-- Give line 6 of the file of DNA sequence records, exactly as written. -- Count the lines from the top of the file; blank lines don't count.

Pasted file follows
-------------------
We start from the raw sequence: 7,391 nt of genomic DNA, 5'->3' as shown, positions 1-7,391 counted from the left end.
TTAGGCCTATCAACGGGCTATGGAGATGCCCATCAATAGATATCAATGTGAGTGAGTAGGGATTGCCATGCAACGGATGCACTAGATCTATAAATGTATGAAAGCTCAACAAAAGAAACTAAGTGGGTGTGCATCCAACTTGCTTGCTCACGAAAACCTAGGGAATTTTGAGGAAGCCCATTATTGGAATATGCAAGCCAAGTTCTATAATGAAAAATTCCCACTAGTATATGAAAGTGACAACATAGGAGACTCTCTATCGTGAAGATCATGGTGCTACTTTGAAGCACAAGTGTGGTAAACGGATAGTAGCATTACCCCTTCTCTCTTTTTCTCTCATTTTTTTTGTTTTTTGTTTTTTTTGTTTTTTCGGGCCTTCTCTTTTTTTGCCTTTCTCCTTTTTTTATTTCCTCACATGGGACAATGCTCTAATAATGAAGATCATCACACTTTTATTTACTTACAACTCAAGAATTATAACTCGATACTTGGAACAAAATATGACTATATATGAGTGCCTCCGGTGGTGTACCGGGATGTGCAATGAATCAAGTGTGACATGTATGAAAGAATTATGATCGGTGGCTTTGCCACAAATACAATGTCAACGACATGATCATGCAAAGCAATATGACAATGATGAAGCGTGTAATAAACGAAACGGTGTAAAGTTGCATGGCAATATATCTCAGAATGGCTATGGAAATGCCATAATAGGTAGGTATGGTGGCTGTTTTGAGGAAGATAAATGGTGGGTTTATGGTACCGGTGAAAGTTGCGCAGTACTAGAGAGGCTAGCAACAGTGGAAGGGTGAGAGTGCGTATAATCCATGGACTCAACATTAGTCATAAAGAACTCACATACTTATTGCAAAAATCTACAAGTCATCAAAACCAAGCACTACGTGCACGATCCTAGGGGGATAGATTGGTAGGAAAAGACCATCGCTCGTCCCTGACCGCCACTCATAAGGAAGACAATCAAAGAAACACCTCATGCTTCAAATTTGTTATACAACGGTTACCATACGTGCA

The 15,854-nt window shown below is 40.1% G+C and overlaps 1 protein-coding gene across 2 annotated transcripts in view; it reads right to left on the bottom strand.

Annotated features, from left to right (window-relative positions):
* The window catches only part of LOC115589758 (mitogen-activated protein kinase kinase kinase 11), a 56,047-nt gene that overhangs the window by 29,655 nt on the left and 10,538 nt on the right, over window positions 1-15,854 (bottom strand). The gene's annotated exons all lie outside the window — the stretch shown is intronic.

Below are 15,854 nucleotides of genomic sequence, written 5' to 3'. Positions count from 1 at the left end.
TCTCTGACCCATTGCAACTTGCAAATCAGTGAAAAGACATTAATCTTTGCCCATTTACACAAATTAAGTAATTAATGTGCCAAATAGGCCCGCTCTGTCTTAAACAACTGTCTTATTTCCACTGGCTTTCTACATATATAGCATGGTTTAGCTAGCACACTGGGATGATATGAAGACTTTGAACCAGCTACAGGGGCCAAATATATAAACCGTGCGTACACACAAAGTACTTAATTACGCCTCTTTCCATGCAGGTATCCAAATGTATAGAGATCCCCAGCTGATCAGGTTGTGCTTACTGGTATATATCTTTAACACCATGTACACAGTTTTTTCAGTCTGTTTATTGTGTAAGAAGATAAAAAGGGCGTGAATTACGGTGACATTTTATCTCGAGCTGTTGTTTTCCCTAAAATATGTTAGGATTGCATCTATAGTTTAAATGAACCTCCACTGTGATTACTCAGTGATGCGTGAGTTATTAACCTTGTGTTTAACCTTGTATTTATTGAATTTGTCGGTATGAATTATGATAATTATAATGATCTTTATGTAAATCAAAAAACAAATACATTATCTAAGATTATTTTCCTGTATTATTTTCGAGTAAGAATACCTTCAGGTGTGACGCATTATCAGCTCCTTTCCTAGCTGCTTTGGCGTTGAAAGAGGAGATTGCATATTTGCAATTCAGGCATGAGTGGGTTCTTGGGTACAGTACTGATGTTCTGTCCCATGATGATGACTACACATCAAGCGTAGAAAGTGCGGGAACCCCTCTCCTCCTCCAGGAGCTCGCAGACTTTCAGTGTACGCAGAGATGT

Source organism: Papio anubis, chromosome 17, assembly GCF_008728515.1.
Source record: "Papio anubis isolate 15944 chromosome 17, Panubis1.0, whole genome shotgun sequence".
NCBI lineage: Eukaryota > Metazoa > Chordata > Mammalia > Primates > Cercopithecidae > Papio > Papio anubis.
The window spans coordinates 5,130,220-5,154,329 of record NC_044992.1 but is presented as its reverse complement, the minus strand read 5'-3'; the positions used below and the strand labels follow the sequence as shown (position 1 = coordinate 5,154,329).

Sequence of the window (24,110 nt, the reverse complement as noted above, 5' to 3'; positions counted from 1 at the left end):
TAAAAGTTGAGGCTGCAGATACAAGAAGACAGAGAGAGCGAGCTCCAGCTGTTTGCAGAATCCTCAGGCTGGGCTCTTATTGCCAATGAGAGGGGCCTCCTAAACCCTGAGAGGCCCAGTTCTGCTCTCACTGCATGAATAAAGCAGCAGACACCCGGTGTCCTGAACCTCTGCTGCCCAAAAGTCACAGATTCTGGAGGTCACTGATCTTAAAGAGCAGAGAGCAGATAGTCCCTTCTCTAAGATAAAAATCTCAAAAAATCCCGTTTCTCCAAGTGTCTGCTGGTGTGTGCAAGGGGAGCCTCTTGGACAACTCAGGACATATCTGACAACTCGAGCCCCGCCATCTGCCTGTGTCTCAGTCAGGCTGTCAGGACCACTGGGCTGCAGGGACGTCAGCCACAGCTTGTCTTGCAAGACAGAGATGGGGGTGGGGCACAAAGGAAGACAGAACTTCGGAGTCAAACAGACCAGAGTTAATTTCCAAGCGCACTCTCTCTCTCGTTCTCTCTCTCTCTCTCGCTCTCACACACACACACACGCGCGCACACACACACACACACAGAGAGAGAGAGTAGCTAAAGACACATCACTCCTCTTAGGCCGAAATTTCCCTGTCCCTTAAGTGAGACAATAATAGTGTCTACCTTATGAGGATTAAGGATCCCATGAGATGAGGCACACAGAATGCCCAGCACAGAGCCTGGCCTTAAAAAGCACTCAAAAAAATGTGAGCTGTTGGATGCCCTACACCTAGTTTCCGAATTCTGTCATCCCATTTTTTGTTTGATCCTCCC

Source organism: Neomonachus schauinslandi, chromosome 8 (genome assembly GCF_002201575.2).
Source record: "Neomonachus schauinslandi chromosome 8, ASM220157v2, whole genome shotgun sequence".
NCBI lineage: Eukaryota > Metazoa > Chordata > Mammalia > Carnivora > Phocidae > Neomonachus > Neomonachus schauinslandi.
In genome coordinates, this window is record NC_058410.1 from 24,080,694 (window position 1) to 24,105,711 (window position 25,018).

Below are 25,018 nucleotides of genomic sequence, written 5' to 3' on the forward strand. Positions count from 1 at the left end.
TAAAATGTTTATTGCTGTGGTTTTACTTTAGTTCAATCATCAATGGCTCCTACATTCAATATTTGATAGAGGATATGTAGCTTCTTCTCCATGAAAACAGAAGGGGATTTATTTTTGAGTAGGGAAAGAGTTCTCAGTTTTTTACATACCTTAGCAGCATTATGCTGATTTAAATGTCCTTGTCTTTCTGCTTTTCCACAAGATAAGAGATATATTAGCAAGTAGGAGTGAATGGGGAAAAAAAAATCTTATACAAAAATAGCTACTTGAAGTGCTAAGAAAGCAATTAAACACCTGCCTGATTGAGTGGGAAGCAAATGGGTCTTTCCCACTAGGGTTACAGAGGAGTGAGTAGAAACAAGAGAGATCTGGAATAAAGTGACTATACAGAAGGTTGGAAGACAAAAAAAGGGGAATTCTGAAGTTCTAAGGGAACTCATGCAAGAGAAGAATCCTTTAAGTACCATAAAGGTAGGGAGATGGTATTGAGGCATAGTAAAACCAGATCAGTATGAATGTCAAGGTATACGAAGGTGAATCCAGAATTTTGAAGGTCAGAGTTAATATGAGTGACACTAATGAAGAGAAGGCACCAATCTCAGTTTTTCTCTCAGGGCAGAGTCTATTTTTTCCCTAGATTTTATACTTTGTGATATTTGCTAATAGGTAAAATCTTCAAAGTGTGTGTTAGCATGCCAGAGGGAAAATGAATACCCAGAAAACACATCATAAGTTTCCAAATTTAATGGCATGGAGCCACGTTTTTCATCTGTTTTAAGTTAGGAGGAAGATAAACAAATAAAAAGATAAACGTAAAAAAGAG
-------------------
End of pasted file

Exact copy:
Below are 15,854 nucleotides of genomic sequence, written 5' to 3'. Positions count from 1 at the left end.